More than 140 people gathered at Roehampton University on 8th and 9th July for the Oral History Society’s annual conference, this year titled Beyond Text in the Digital Age? Oral history, Images and the Written Word.
The conference explored innovative and exciting uses of oral history and how media such as images, film and digital technologies are interacting with text.
As ever, this was a truly multidisciplinary and international gathering with speakers coming from as far afield as Finland, India and the United States. The broad scope of the conference theme was also reflected in the range of sessions on topics including: social media; ethics; archiving; materiality; space and place; and the marriage of words and images.
For the first time the conference included a strand focusing on teaching and learning oral history in higher education, as well as sessions focusing on the society’s six new special interest groups. The society hopes to develop both of these in coming conferences.
Tour of old recording formats
The conference started with some disappointment when it was announced that oral history pioneer Alessandro Portelli was unable to deliver his keynote because of illness. Mary Larson (pictured left), associate dean for special collections at the Oklahoma State University Library, who was due to speak on the second day of the conference took over Portelli’s slot.
Larson’s talk was an ideal introduction to a conference focusing on oral history in the digital age as she took the audience on what she described as a “tour of an old media warehouse, where we can see the old formats of our misspent youth”.
She began by discussing the dominance of the oral history interview transcript, which, she said, “may have been the most accepted medium in the early days of oral history because it was academically respectable.”
Some practitioners tried to make the transcript more connected to the spoken word by presenting it as poetry or a script but the expense of transcripts meant that by the 1970s and 1980s there was a return to the orality of oral history, with the advent of the more accessible cassette recorder and then, later, the video recorder.
Academic David Dunaway saw each oral history interview as a “specific situated performance”, said Larson. “This is the closest we have come to foretelling what people would start trying to do with digital media later on,” she said.
One of the problems with video and audio in the early days was access, with tapes gathering dust on the shelves of archives. Larson described a tension between context and access. The interview transcript is easy to access but provides little context. Audio and video interviews provide good context, but are hard to access.
However, the advent of mobile technology and the smartphone has signalled “a huge sea change from the academic to the public sphere”, said Larson. She cited the work of Toby Butler and his soundscape walks along the Thames path and that of Annie Valk and Holly Ewald, who worked on an oral history and arts project on a pond in Rhode Island in the United States. Work such as this are beginning to open up the oral history interview to the wider public and offer interesting new ways of interpretation and presentation.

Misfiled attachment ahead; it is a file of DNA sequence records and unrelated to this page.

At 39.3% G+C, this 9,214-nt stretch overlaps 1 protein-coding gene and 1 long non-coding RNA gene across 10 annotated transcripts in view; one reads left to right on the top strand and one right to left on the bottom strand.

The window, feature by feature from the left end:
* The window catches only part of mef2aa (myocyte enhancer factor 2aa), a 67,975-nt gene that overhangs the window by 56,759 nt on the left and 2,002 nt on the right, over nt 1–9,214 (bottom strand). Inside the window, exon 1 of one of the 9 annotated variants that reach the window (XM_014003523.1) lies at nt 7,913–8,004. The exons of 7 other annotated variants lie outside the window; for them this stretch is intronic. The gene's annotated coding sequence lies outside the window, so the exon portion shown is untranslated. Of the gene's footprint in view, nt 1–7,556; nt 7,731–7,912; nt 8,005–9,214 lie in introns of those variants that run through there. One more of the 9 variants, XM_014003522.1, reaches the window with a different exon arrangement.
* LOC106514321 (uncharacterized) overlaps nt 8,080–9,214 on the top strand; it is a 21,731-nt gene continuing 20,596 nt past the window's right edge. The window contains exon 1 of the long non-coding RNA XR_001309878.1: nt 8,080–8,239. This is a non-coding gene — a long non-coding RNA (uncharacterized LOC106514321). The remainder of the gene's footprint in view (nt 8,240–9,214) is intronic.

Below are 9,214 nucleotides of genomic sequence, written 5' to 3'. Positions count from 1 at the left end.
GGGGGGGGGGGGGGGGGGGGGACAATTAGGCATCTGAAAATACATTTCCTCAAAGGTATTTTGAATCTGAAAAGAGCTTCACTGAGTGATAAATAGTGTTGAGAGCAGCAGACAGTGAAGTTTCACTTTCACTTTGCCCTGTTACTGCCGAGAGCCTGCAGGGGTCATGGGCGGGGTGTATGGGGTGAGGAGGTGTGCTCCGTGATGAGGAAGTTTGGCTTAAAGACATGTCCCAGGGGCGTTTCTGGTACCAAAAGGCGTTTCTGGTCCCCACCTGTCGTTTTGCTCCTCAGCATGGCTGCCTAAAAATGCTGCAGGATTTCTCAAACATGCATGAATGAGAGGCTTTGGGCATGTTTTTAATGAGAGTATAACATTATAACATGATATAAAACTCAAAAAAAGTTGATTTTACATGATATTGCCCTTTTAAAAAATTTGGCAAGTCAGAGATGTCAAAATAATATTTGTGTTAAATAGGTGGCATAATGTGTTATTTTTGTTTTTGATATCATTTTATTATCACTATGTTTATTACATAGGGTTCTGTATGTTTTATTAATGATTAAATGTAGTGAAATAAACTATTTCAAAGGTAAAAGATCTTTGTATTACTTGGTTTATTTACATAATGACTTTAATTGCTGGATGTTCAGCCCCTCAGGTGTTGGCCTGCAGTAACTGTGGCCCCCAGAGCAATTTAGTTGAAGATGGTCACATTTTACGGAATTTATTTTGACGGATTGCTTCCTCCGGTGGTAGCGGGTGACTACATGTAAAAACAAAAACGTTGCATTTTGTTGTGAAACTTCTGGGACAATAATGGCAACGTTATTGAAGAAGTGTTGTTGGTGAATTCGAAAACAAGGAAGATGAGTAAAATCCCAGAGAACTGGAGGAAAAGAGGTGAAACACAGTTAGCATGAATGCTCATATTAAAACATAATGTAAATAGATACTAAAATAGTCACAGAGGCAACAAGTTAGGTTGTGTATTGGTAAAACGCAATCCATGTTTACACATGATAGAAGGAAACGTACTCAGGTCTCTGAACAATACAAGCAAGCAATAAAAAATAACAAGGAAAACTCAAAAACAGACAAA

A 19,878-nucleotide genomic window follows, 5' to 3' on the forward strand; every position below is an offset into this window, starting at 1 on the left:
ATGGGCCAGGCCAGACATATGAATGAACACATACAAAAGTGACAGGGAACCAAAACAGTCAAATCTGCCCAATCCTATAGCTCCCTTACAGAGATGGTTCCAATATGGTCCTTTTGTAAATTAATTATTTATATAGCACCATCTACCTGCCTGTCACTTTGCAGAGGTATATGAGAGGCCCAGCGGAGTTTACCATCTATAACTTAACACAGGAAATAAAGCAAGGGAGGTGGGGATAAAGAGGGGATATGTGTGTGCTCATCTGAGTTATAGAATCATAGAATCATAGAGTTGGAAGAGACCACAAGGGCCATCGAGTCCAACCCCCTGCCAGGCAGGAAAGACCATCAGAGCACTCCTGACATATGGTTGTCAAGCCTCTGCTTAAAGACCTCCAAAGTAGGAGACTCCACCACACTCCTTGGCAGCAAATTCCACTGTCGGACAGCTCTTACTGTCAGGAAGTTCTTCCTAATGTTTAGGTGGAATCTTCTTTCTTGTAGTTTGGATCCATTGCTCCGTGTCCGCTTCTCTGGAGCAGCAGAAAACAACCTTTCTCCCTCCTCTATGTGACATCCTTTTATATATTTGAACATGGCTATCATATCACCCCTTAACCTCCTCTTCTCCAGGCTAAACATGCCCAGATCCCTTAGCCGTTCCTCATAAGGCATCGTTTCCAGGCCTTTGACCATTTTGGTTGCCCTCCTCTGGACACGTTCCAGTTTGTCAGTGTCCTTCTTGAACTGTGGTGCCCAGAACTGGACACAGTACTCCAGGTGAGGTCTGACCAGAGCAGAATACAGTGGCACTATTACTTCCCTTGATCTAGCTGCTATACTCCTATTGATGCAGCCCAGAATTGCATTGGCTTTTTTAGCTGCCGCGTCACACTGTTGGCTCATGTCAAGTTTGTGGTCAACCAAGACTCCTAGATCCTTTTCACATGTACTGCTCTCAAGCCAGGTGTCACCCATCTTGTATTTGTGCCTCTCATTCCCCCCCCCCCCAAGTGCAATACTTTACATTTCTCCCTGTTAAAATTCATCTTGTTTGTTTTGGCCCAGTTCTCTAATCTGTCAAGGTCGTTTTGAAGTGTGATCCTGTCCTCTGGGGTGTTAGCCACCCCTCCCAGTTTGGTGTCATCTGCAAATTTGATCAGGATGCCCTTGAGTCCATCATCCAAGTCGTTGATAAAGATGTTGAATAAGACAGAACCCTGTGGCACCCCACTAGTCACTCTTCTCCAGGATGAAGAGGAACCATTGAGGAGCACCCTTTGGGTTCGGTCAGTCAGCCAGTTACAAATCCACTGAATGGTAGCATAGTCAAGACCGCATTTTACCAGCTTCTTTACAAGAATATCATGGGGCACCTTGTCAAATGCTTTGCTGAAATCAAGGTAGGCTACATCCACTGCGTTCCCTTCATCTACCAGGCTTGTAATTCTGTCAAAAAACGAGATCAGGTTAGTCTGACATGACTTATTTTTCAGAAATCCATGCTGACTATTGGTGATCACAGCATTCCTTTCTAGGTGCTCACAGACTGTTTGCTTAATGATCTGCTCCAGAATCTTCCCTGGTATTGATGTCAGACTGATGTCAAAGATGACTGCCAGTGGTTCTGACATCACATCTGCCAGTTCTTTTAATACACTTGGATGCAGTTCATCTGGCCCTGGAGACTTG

Larson said that new technologies were making practitioners question how to present oral history. A transcript is an accurate record of words spoken; video is good for capturing the interplay between two people.
“But if we going to understand that oral history is an interactive thing which is specifically situated in a time and space, that’s another thing entirely. And it’s going to require us to think differently about how to portray oral histories,” she said.
To listen to a recording of Larson’s speech click on the ‘play’ button below.
Calais “Jungle” refugee camp
The first day of the conference closed with a special event hosted by Aura Lounasmaa of the Centre for Narrative Research at the University of East London, alongside Jan Wheatley, an artist and Katrine Moller Hansen, a student at the centre.
The event focused on the life story course the centre is running in the Calais “Jungle” refugee camp. The course, which runs about once a month , focuses on writing, photography and the study of texts by a range of writers from Nelson Mandela to Barack Obama to Plato. Staff from the film studies department have also run film workshops.
The course, which has official accreditation from the university, was the brainchild of Professor Corinne Squire, co-director of the Centre for Narrative Research.
Before going to the camp the course leaders try to get in touch with students to tell them a course is planned. They also contact other organisations in the camp to let them know they’re coming and hand out leaflets once in the camp to drum up interest for the day’s events.
The students are producing a book, published by Pluto Press, which will come out next year and will feature writing, art and photography.
Jan Wheatley, an artist from Margate, Kent, talked about how she became increasingly frustrated at the plight of refugees just 40 miles from her home. She visited the camp and took photographs of its residents which she then turned into artwork.
Because EU law states that refugees must claim asylum in the first European country they arrive in residents in the camp are wary of being identified. Wheatley destroyed her photographs and her artwork focuses on details such as a hand or a pair of boots (see above).
Lounasmaa showed photographs by Gideon Mendel and excerpts from a film made by two asylum seekers, which is being shown at film festivals over the summer. Lounasmaa told the conference how the centre constantly questions the work it is doing in the camp.
“There’s this idea of poverty tourism or aid tourism where we go and rescue someone and it makes us feel better – but it further risks victimising the person we’re trying to rescue,” she said.